Tim O’Reilly provides the entry point for an excellent discussion of the research benefits of Google Booksearch.
As part of a three-week visit at the Indian School of Business, I saw Infosys‘ campus in Hyderabad last Friday. It is extremely impressive, with park-like surroundings. My friend and colleague Ramiro Montealegre and I met with a group of managers in the Enterprise Solutions practice, as part of a joint research project. We then joined a group of ISB students for a presentation of the Hyderabad operation and a tour around the campus.
The Hyderabad campus houses 8,000 employees (or "infoscions", as Infosys terms them) and last year did export business to the tune of $250m. The campus (which by no means is Infosys’ largest, that is in Bangalore and Mysore) has training facilities with on-campus accomodation for 700 students. There are two large food courts, the obligatory cricket ground, mini-golf and all kinds of recreational facilities for the increasingly hard-to-recruit engineers (though they do receive 1.65 million resumes per year.)
I will let the pictures speak for themselves – it is quite a complex.
This is rather hard to believe, but apparently, the US Homeland Security department has decided that Rodrigo Sanchez, the melodic half of famous guitar duo Rodrigo y Gabriela, has the same name as someone barred from entering the United States, and therefore barred him from entering the US. Consequently, the couple has had to postpone or cancel a number of shows they were going to have in the US.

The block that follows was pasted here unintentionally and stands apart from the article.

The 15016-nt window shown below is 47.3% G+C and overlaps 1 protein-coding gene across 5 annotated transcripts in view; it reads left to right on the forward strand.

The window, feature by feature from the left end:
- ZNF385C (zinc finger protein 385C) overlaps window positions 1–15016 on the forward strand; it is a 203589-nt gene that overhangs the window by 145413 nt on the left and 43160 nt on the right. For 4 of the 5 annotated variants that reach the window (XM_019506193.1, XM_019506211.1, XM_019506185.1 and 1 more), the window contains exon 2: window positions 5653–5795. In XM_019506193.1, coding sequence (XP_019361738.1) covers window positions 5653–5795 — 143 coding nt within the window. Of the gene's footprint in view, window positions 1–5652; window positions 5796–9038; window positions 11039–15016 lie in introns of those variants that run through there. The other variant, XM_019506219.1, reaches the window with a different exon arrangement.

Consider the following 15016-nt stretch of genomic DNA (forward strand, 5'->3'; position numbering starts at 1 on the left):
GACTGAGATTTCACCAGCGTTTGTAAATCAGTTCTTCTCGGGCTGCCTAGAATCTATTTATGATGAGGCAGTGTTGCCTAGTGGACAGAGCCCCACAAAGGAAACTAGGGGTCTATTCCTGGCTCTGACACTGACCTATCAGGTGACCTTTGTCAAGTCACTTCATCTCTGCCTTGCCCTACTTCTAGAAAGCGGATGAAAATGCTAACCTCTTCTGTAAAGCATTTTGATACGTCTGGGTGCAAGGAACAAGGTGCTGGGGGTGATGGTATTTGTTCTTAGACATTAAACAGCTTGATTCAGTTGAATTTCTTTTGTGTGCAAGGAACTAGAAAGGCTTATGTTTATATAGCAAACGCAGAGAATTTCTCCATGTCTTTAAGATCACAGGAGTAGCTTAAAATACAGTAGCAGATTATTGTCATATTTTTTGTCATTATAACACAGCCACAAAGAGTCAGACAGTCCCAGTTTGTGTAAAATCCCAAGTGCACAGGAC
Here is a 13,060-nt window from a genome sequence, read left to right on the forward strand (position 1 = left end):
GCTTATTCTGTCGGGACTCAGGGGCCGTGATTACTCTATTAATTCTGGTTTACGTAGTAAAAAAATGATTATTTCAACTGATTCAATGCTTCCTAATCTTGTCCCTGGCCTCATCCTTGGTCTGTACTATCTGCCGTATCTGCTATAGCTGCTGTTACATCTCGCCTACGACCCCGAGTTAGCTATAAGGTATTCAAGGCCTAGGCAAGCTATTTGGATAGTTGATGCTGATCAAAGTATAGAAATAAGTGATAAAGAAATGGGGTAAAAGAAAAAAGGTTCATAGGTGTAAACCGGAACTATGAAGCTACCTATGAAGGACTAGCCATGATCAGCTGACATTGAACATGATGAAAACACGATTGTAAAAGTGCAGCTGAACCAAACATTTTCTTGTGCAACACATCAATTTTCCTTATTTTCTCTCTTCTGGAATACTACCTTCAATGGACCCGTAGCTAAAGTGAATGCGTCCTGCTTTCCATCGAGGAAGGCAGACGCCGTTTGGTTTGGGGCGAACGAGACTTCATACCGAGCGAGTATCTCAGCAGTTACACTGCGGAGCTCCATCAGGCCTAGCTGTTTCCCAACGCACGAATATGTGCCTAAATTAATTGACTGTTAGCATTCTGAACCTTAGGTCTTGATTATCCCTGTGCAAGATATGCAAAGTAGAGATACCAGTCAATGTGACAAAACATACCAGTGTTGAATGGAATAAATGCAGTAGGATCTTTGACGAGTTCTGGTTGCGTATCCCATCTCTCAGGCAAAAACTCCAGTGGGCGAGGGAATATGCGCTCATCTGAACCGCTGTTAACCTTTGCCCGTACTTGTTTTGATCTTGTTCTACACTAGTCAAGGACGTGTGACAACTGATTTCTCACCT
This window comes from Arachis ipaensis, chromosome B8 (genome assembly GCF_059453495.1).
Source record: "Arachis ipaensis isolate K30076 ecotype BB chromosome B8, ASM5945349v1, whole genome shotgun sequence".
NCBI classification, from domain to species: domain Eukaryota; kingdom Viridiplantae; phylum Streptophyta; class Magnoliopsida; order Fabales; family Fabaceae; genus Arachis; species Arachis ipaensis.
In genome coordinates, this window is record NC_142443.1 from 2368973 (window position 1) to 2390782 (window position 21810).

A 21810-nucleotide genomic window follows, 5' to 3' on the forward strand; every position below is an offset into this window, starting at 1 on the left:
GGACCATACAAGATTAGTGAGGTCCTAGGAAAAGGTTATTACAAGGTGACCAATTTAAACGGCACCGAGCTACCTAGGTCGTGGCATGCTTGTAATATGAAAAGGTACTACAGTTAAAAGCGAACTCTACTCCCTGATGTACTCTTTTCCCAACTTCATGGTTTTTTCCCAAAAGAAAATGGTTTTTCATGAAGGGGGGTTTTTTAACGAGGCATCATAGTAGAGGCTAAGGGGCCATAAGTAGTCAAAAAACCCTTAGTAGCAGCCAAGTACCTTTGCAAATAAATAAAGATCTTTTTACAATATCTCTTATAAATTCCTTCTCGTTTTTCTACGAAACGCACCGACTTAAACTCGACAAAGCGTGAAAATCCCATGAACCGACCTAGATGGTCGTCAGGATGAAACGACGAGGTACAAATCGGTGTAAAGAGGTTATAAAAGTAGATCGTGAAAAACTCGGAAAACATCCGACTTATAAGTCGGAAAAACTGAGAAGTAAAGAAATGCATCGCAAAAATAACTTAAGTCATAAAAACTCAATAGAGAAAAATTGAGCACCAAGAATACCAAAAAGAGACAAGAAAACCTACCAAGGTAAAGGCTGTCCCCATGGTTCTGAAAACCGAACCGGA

Aside from the fact that Rodrigo & Gabriela are world famous and have been on Letterman and the Tonight Show with Jay Leno, you would think that neither "Rodrigo" nor "Sanchez" are unusual names in Mexico, or for that matter in any Spanish-speaking country.
Hard to believe.
In the meantime, check out this fun interview with music:
Interesting op-ed in FT yesterday, about how the bureaucratic and seemingly unfriendly immigration services in the US is seen as creating problems for industry. Bill Gates has testified before Congress that the best and brightest now have a choice – and that the US needs to grease the skids a bit, so to speak.
Personally, I have found that the best vehicle for rapid entry into the US is to have a 6 month old baby with a US passport and an American flag jump suit. Smiles all around. Too bad she has grown older and less mobile as a ticket in…
As for unfriendliness – yes, the immigration officers can be a hassle, but so they are all over the world (with the possible exception of the UK and Singapore.) But factor in the work environment: Dealing with an endless stream of jet lagged, hypoglycemic, disshevelled and supremely self-important passengers making fun of your sacred forms, and even the most patient mind will start growing spikes just for self-preservation. See it from their side….
After reading Stephen Levitt’s musings on whether tenure is a good thing or not in economics, I can’t resist quoting Daniel Dennett (from the incomparable Consciousness Explained, 1991, page 177:
The juvenile sea squirt wanders through the sea searching for a suitable rock or hunk of coral to cling to and make its home for life. For this task, it has a rudimentary nervous system. When it finds its spot and takes root, it doesn’t need its brain anymore, so it eats it!
(It’s rather like getting tenure.)
Just one perspective, of course. But useful.
I normally have no problem weeding out phishing attempts, but today I inadvertently clicked on a mail (not a link) which opened a phishing page in my browser. Firefox was right on it, however, and this was the result:
I rather like this functionality – which I didn’t even know Firefox had – and I really like the design of the warning: Shade the offending page, display the warning prominently, and give the user the option to decied (both for this and, optionally, for the future) whether this really is a phishing attempt or not.